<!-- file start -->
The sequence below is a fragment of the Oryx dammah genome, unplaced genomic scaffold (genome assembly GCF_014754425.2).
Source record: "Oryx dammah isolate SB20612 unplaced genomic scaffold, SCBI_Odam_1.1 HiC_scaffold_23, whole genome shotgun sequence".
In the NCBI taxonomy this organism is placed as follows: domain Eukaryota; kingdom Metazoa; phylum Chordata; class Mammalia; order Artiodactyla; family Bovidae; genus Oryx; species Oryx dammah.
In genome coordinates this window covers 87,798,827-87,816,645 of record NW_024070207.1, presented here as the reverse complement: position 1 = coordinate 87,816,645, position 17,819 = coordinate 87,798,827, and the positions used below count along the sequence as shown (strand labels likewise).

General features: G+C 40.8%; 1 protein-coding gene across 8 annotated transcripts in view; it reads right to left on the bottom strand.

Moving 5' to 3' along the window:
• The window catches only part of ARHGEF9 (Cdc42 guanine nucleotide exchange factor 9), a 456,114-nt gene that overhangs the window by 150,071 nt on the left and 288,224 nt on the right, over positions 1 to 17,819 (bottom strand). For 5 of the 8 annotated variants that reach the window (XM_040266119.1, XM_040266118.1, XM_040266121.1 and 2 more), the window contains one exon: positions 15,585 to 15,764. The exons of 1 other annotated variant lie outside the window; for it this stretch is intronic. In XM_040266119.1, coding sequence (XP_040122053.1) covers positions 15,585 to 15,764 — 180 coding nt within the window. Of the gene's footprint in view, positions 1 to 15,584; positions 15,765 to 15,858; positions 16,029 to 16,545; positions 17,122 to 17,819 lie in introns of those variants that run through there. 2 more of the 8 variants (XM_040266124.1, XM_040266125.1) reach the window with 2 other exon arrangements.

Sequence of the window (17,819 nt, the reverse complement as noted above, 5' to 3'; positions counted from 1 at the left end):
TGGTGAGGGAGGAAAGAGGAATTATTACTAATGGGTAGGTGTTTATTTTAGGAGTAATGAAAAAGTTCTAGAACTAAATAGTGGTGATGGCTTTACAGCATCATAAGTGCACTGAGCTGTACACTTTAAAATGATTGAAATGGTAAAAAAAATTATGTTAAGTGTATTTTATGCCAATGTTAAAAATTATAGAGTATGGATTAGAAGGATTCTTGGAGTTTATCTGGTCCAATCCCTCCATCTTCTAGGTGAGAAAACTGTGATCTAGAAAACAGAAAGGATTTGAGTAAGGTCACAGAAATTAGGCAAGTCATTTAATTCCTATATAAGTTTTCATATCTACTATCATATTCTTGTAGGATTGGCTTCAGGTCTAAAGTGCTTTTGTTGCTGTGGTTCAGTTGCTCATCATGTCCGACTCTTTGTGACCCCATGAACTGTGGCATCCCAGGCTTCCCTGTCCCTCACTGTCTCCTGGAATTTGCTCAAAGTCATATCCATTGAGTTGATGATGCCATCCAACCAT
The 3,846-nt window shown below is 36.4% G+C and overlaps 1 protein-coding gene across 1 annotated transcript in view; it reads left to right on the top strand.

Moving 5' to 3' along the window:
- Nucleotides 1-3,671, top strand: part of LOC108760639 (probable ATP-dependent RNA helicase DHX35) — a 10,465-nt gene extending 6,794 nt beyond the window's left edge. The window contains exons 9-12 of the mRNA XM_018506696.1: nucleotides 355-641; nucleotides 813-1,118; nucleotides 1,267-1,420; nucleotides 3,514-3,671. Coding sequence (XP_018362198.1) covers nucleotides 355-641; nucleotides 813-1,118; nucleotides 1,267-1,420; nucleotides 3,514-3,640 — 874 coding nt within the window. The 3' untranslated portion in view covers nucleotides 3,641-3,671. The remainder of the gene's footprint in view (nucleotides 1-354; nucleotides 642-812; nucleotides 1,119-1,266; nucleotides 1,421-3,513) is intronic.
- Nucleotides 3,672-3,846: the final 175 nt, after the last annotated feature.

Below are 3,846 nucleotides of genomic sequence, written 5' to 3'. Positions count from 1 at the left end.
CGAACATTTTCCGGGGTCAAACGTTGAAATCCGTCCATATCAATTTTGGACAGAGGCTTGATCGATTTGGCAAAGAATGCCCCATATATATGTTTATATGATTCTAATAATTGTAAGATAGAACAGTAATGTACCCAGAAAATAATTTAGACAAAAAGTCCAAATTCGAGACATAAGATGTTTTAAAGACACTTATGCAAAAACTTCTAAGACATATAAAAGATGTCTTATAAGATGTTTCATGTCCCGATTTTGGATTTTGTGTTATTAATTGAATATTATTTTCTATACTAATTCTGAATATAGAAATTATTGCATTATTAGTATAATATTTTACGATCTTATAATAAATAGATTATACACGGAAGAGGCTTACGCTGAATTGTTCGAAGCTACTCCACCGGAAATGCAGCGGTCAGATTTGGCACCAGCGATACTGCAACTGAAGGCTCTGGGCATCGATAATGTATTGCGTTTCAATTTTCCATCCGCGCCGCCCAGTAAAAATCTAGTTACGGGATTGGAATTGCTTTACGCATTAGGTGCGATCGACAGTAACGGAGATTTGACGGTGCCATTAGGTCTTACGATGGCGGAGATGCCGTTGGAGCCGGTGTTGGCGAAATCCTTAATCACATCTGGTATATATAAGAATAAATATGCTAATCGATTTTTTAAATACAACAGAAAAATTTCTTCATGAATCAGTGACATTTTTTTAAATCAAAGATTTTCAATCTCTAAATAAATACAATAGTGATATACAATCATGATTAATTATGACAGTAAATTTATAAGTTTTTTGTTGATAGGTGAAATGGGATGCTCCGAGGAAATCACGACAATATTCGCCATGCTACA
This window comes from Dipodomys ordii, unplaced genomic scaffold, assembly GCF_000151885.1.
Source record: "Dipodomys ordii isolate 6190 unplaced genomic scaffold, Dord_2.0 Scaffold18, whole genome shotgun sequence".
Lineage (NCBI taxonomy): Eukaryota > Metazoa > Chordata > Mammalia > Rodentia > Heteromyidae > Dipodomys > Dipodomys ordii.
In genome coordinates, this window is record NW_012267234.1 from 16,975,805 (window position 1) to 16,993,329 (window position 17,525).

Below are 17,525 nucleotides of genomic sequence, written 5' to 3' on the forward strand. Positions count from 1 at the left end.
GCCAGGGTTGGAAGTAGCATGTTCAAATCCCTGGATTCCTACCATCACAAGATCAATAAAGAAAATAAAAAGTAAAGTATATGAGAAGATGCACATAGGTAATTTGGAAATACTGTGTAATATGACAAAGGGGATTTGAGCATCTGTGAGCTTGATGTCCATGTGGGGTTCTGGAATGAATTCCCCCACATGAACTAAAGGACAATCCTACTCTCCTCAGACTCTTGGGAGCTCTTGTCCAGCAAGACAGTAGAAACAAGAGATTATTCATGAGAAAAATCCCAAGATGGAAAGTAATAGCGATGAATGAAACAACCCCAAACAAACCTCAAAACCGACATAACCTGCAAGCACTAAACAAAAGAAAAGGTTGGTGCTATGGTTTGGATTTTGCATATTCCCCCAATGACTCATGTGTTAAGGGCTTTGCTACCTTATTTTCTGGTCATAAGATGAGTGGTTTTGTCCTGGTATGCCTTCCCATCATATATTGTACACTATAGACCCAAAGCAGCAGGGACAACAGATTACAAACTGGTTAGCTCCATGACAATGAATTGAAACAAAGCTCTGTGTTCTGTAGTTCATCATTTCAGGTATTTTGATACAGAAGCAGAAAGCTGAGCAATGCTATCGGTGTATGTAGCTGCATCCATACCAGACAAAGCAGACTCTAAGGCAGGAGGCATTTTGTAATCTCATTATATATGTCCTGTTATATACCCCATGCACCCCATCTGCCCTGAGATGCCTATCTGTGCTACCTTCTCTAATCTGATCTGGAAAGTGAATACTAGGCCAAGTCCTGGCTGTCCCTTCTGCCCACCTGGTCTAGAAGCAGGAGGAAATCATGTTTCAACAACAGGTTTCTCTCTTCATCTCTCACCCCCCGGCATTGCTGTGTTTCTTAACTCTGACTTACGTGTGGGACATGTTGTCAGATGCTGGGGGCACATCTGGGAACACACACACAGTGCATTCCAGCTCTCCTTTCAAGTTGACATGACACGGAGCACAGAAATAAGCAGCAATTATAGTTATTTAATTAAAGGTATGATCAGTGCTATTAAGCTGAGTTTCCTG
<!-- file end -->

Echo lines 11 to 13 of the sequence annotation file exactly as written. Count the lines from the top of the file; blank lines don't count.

Moving 5' to 3' along the window:
- Nucleotides 1-3,671, top strand: part of LOC108760639 (probable ATP-dependent RNA helicase DHX35) — a 10,465-nt gene extending 6,794 nt beyond the window's left edge. The window contains exons 9-12 of the mRNA XM_018506696.1: nucleotides 355-641; nucleotides 813-1,118; nucleotides 1,267-1,420; nucleotides 3,514-3,671. Coding sequence (XP_018362198.1) covers nucleotides 355-641; nucleotides 813-1,118; nucleotides 1,267-1,420; nucleotides 3,514-3,640 — 874 coding nt within the window. The 3' untranslated portion in view covers nucleotides 3,641-3,671. The remainder of the gene's footprint in view (nucleotides 1-354; nucleotides 642-812; nucleotides 1,119-1,266; nucleotides 1,421-3,513) is intronic.
- Nucleotides 3,672-3,846: the final 175 nt, after the last annotated feature.